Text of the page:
Team USA played their last game of the international sevens season on Sunday. After a bruising Saturday in Scotland, the Eagles were set to face Kenya in the Emirates Airline Edinburgh Sevens Bowl Quarterfinals. A tight 15-17 loss to the Kenyans sent the USA to the Shield Semifinals. Russia would score a late try to pull away and eventually hang on to win, eliminating the Eagles from Shield Final contention.
In their 17 previous encounters, Kenya had won 10 games and they would increase that tally to 11 against the USA on Sunday. Undoubtedly the Kenyans had thoughts of the Eagles hoisting the Bowl in Adelaide after defeating Kenya 17-10. It would be the Americans who lost on Sunday though.
Shalom Suniula struck first against Kenya, showcasing his elusive side step and penetrating speed to score as the Kenyan fringe defense was a shambles after Paul Emerick plowed through the ruck and took two Kenyan defenders with him. However after the early Eagle strike, Kenya upped their intensity at the breakdown and were able to capitalize on American penalties.
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The last two tournaments of the HSBC Sevens World Series are approaching, and U.S. Coach Al Caravelli has opted for experience in his team selection.
The London tournament, starting May 21, is up first, followed by Edinburgh from May 28-29.
And, according to Jerrod Beckstrom of USA Rugby, a departure from the typically young team picks for the final stops of the Series (often smattered with freshly out-of-school collegiate players), the 12-player squad he has named this year is steeped in speed, experience, size and physicality.
The only player in the squad from the college ranks is Cameron Dolan, the dominant eight man for Life University’s College Premier Division side who has been on Caravelli’s radar since Dolan was an Under-17 player.
Mike Palefau and Nese Malifa are back in top form according to their coach, and their considerable experience and expertise will be an asset to the team, if in limited capacity as they transition back to international rugby. The last time Malifa was with the squad was last year in Adelaide, when the USA played in its first-ever Cup final in Adelaide after beating England, Wales and Argentina. Palefau’s last time with the team was in 2009.
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When the IRB Sevens tournament moves to Las Vegas this weekend, it will be a coming-out party of sorts for Rugby in the United States.
Now that the American Football season is over with last week’s Super Bowl, the NBC network has decided to program about 15 hours of live Rugby. A first. A big first.
All of the Eagles Rugby World Cup games will also be broadcast back home. The U.S. Sevens team, during their recent visit to Wellington, were all buzzing about what this unprecedented TV exposure could mean for the sport.
“It’s huge for us,” said Captain Matt Hawkins. “It really gets our name out there. It creates awareness for Rugby.”
Of course, the players also know that it will be important for them to perform well. Their second-day performance in Wellington, when they beat both Canada and France to win the shield, will have given them a good boost. Everyone involved with U.S. Rugby is hoping the paly will do the same for NBC’s ratings. Building a buzz around the sport is the quickest way to bring new talent to the game.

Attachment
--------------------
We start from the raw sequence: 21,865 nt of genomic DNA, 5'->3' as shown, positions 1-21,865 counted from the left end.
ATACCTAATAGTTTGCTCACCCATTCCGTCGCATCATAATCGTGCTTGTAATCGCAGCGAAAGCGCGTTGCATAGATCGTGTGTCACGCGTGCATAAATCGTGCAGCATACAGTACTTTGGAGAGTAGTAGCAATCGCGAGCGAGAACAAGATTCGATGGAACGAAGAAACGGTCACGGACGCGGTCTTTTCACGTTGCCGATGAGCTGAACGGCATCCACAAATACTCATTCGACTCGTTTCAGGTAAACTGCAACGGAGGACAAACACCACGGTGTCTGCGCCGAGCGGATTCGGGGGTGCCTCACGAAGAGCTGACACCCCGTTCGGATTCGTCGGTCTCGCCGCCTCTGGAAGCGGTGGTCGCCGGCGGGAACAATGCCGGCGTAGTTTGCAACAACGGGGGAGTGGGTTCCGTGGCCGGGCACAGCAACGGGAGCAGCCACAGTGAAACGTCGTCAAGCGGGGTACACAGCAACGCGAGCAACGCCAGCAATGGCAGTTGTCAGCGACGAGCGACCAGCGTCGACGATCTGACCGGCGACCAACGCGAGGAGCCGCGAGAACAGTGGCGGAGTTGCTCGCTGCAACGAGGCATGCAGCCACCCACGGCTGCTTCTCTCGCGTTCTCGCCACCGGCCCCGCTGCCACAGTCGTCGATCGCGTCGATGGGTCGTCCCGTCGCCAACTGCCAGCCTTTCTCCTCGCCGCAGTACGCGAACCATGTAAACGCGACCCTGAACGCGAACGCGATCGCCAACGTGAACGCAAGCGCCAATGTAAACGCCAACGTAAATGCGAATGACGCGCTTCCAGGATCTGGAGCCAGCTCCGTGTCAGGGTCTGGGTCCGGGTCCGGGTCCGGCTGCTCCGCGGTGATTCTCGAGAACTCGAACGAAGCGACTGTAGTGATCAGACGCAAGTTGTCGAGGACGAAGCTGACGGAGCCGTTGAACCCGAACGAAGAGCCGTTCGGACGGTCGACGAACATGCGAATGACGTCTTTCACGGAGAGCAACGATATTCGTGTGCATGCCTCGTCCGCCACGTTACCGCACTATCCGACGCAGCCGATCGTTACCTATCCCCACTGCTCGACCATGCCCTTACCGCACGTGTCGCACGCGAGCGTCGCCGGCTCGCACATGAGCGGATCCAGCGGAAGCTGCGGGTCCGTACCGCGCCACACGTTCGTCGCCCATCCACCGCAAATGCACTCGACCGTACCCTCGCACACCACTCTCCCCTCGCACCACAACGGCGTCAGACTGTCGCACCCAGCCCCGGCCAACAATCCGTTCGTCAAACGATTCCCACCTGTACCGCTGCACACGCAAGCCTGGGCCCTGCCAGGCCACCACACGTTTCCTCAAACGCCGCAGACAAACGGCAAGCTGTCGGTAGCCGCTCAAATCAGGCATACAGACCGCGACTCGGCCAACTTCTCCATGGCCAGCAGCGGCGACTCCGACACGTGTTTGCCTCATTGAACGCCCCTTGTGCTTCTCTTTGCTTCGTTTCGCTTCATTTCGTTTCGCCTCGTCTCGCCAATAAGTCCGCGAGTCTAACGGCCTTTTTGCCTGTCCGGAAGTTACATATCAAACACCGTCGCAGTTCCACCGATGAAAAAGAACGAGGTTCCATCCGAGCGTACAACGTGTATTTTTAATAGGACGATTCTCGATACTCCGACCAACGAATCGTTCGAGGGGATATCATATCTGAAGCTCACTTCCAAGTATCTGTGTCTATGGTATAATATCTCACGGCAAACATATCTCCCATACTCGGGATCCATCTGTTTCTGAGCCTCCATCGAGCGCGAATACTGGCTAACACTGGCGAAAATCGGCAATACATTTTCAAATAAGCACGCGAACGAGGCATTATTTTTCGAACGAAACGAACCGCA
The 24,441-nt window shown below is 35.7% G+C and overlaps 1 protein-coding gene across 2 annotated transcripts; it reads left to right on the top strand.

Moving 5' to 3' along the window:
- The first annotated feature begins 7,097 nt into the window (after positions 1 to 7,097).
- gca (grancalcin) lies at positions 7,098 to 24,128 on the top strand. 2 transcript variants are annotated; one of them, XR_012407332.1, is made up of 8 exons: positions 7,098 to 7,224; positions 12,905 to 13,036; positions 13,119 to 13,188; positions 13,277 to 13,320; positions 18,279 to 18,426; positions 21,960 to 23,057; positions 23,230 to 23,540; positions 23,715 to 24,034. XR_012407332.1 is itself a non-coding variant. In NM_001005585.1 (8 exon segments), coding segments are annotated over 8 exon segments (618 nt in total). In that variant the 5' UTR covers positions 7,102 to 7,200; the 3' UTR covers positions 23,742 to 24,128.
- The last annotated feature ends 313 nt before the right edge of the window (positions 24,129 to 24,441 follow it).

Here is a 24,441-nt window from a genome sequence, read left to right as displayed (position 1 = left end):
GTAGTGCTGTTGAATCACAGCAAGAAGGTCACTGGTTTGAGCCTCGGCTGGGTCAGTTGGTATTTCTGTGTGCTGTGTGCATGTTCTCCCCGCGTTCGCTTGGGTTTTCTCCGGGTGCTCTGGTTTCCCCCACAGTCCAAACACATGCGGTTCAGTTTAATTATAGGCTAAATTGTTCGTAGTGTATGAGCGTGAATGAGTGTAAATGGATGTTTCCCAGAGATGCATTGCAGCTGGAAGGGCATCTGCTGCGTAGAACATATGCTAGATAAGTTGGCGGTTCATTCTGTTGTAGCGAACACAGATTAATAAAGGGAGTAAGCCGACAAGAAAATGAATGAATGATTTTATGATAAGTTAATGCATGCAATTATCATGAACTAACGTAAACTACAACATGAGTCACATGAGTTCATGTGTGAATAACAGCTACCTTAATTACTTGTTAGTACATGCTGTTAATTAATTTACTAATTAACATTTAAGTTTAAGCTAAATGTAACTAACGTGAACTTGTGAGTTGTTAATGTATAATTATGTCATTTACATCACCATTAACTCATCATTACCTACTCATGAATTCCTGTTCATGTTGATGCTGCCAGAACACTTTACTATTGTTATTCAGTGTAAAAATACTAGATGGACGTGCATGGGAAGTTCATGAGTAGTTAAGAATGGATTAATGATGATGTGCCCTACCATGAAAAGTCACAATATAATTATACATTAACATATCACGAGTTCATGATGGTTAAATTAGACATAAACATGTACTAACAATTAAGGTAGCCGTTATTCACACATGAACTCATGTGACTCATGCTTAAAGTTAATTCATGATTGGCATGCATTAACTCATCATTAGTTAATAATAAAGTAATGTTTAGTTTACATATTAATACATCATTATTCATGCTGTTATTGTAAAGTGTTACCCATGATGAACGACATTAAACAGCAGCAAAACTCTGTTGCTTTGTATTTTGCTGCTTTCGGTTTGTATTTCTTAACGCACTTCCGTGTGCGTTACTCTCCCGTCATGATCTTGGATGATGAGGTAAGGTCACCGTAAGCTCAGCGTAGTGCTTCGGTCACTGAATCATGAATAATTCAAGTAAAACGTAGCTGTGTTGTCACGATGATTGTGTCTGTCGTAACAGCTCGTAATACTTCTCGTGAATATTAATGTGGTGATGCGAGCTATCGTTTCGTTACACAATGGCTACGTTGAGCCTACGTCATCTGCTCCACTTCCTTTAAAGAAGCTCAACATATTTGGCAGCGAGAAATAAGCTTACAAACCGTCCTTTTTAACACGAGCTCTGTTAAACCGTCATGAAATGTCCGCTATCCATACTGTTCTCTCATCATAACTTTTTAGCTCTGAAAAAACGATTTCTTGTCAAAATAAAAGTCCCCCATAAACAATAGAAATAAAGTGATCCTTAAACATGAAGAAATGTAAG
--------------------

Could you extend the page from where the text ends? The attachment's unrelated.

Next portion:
USA Sevens Captain Matt Hawkins talks about how he came to the States from his native South Africa and why he thinks the addition of Sevens Rugby to the Olympics could spawn a huge interest in the sport in the United States. He recently spoke to the U.S. Embassy at the team’s Evans Bay training ground before the Wellington Sevens tournament.
“What are you going as?” is the first question out of people’s mouth these days in Wellington as the IRB Sevens tournament comes to town.
I’m apparently meeting two Troy Polamalus – friends from the Pacific islands dressing up as the legendary Pittsburgh Steeler strong safety – and an Uncle Sam.
The annual tournament – played here since 1999 – is the town’s excuse to go a little wild. More than 30,000 people come to Wellington for the tournament and even those without tickets head downtown in costume to let their hair down – or to don a wig.
“Wellington, if I had to describe it to anyone that didn’t know, I would explain it as if there’s a rock concert going on and all of a sudden someone decides to play a game of Rugby,” said U.S. captain Matt Hawkins. “It’s awesome. There’s no vibe like Wellington. The city’s awesome. The people are awesome.”
The two-day tournament features teams from 16 countries. The U.S. first faces England on Feb. 4, the first of their three games that day. Their tournament involvement begins with a multi-nation parade through the streets of Wellington.
The U.S. Eagle has had some success in Wellington, having gone to the cup twice and, last year, winning the shield. They’ve had big upset wins over Fiji, England and Samoa – and are hoping for more of the same.
“Wellington is almost as good as being home,” said U.S. Coach Al Caravelli. “So I like our second home here in Wellington.”
The Rugby is important, but so is the atmosphere. “Wellington really comes to life this time of the year,” said Roland Suniula.”
“We miss seing our Borat costume,” chimed in his brother, and fellow Eagle, Shalom.
Swimwear. Anyone who’s seen the Borat movie will know what that means. The Wellington Sevens rules describing permissible costumes no longer allow that type of attire. Shalom may be the only person sad about that. Then again, maybe not.
Adrian Pratt, U.S. Embassy, Wellington